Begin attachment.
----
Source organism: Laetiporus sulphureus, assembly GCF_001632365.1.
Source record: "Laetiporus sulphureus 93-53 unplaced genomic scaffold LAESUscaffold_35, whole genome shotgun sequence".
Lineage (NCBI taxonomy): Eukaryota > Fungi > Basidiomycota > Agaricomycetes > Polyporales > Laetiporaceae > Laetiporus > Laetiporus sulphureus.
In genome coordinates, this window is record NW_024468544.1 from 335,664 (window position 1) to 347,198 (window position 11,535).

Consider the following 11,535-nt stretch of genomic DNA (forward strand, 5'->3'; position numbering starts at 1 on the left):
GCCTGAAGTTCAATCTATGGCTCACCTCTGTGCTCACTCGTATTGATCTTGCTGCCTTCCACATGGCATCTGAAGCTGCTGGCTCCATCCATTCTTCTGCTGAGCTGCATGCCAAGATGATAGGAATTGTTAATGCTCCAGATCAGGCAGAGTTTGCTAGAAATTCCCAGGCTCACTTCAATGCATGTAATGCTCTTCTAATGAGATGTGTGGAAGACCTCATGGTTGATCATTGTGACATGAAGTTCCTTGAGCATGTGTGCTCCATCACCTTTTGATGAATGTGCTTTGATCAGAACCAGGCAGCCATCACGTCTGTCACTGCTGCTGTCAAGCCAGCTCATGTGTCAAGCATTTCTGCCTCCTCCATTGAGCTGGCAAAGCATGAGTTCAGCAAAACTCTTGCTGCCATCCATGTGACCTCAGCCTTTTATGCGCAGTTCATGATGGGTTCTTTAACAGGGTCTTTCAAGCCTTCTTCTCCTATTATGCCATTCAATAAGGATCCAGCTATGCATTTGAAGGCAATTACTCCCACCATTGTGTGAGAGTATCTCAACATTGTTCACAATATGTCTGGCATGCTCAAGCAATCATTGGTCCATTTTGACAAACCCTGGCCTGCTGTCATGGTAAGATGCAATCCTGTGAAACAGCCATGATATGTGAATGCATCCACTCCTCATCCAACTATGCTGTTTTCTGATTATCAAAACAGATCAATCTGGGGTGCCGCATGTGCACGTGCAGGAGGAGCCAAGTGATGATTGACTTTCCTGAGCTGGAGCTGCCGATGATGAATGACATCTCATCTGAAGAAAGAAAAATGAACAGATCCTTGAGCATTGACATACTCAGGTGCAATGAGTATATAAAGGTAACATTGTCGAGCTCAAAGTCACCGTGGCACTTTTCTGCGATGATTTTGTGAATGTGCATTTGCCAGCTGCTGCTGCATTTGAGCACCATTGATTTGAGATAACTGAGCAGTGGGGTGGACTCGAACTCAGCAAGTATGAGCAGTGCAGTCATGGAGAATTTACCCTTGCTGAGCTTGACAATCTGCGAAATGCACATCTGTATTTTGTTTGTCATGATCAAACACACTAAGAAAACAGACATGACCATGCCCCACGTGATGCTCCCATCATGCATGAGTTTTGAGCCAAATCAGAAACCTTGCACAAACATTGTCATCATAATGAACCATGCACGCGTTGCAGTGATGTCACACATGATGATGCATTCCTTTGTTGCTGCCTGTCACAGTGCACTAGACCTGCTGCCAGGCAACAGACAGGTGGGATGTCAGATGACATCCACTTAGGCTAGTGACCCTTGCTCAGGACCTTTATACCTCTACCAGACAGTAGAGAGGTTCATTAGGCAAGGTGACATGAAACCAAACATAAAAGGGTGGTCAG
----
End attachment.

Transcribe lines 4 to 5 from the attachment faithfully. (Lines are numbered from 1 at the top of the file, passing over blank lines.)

In genome coordinates, this window is record NW_024468544.1 from 335,664 (window position 1) to 347,198 (window position 11,535).

Consider the following 11,535-nt stretch of genomic DNA (forward strand, 5'->3'; position numbering starts at 1 on the left):